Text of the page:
My Thanksgiving Table

Follow me on Twitter Last Sunday, the morning after a hail storm, I walked over to the Farmer’s Market, wanting to get first dibs on farm fresh produce for my Thanksgiving table. What I had in mind was not literal. … Continue reading

October: Unprocessed and No-Single Use Challenge Updates!

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On October 1st, I joined over 350 people on the October: Unprocessed challenge.  Basically, in this challenge we have pledged to give up processed foods for the month. Processed foods are foods that have ingredients that you wouldn’t keep in your kitchen to make food or ingredients that were created in a laboratory. Unprocessed food is any food that could be made by a person with reasonable skill in a home kitchen with readily available, whole-food ingredients. “It doesn’t mean that you have to be able to make the food — but that the food could be made in a home kitchen by someone who knows what they’re doing.  If it needs high-powered, industrial equipment, or could only be made in a laboratory, then it’s out, ” Andrew  Wilder explained.

At the same time, I pledged to consciously reduce the amount of  new single-use plastic I bring into my life, inspired by Fake Plastic Fish. Single use disposable plastics are product packaging that is used once and discarded. Bags, wrappers, containers, utensils, cups, bottles,  containers, etc. I now question every item that comes in plastic and it’s potential long term benefits or harm. Do I need toothpaste (cap is plastic)- yes, do I need chips from a plastic bag- no!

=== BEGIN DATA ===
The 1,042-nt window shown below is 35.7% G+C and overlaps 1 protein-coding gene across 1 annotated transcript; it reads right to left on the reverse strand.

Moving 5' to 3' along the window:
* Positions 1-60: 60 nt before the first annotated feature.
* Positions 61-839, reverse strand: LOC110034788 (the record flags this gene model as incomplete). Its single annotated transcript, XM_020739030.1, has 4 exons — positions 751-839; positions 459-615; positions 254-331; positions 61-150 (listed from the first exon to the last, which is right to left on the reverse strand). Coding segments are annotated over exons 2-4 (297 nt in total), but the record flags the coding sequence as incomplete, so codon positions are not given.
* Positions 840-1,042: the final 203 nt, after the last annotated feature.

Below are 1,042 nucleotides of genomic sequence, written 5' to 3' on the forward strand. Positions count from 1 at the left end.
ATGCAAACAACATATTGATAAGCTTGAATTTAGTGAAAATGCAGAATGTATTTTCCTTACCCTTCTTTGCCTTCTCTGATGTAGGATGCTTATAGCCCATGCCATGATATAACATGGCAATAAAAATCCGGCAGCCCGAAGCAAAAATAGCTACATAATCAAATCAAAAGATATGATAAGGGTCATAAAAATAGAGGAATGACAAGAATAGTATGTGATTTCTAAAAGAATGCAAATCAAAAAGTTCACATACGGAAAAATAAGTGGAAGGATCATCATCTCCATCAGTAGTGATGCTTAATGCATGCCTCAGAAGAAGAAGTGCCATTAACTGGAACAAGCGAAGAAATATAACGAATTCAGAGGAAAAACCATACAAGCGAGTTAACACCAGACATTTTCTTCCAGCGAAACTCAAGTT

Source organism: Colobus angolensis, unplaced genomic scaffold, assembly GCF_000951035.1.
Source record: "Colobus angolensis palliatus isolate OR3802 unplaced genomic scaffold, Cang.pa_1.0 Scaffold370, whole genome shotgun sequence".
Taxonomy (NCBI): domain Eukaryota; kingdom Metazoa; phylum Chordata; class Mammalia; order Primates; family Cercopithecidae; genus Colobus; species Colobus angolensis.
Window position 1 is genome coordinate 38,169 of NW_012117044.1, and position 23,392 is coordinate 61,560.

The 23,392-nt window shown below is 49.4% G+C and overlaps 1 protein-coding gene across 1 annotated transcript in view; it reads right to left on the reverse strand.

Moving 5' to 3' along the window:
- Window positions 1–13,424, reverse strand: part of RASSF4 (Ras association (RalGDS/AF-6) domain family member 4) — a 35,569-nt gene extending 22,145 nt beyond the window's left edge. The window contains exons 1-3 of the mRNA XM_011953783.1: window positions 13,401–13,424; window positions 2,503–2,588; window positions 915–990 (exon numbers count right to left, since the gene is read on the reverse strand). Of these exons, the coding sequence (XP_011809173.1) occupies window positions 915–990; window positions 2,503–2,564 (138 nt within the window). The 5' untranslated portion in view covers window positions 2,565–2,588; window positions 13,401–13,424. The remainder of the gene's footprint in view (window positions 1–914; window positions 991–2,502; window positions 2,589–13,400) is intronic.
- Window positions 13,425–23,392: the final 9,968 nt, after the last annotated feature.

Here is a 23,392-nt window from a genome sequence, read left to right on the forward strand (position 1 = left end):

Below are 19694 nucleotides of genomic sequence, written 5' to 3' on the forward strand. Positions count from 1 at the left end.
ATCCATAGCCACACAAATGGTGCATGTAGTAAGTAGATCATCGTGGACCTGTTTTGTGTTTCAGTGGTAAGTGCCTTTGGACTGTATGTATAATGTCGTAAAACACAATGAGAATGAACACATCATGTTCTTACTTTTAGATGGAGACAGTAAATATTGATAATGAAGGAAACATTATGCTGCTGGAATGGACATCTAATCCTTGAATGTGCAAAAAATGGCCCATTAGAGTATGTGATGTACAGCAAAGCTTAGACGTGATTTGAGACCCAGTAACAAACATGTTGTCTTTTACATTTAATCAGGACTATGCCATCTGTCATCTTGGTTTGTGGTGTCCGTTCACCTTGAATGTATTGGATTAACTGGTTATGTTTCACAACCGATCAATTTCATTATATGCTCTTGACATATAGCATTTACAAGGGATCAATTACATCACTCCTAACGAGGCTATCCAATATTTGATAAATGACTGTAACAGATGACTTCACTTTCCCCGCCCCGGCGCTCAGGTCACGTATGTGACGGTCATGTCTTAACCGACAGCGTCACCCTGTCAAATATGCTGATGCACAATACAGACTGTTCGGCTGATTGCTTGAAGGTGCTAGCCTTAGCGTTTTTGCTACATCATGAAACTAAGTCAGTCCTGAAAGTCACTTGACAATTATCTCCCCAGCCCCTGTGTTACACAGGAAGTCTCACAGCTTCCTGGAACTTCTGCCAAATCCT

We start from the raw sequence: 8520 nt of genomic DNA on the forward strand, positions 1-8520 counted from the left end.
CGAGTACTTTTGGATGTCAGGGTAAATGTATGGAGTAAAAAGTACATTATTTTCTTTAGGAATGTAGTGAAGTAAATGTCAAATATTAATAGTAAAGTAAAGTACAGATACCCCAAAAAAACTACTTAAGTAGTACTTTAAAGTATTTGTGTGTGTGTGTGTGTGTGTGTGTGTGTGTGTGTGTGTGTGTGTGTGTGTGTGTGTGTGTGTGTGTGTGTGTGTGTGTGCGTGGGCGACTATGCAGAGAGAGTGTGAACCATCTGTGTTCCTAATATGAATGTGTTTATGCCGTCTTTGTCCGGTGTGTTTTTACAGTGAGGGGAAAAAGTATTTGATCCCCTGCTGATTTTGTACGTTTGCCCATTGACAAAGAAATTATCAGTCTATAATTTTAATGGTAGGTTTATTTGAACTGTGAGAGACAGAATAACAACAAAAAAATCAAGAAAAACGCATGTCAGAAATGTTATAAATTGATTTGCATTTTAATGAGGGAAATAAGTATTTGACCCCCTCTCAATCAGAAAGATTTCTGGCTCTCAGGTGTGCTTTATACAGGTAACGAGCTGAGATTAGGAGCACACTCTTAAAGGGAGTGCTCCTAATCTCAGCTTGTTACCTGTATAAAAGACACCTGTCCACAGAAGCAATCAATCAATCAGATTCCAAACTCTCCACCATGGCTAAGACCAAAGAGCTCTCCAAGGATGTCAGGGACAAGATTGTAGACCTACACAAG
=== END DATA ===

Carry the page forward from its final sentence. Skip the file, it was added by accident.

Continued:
I am 20 days into both challenges and here is what I have learned so far:

1. If I am not eating fresh homemade meals or using store bought products (ie pasta sauce, soy sauce) to make my meals, I must read the ingredients label carefully. There are  a lot of hidden, unnecessary ingredients in prepackaged/prepared foods. For instance, when you pick up a loaf of bread, you assume the ingredients are just water, flour, yeast and salt. However, if you read the ingredients label you might find 10 other ingredients. Real bread usually comes in a brown bag fresh from the bakery, not pre-sliced in a plastic bag. Therefore, by choosing whole foods over processed/pre-packaged food, I am avoiding plastic.

2. Breakfast is the toughest part of the unprocessed food challenge. I love cereal. I survived exams in college on cereal alone. Sadly, most breakfast cereals are fortified with crap. Even though over the years  I cut out processed cereals, it’s really hard to completely avoid processed ingredients. I started examining what other cultures eat for breakfast. I found that Persians eat feta cheese, dates, flatbread, and nuts; South Indians eat savory dishes such as upma and dosas, Koreans eat rice, soup, and eggs, and Jamicans eat ackee, callaloo, and mackeral. All of these foods are whole foods- whole grains, vegetables, fruits, nuts, seafood, and meats. We stopped eating cereals and started eating non-quick oatmeal, upma (Satish grew up with it), eggs (standard for us), and fruits. Cereal comes in a plastic bag inside of a cardboard box. I haven’t bought cereal in the the last 20 days and thus have not introduced new plastic in the form of cereal. Healthier Plant = Healthier Body.

3. We eat a lot more fresh fruit, nuts and dried fruit. Fruits for breakfast with nut butters and cheese, fruits for in between meals, and fruits to satisfy the sweet tooth. Fruits do not come in plastic packages, unless if you shop at Costco or Trader Joe’s.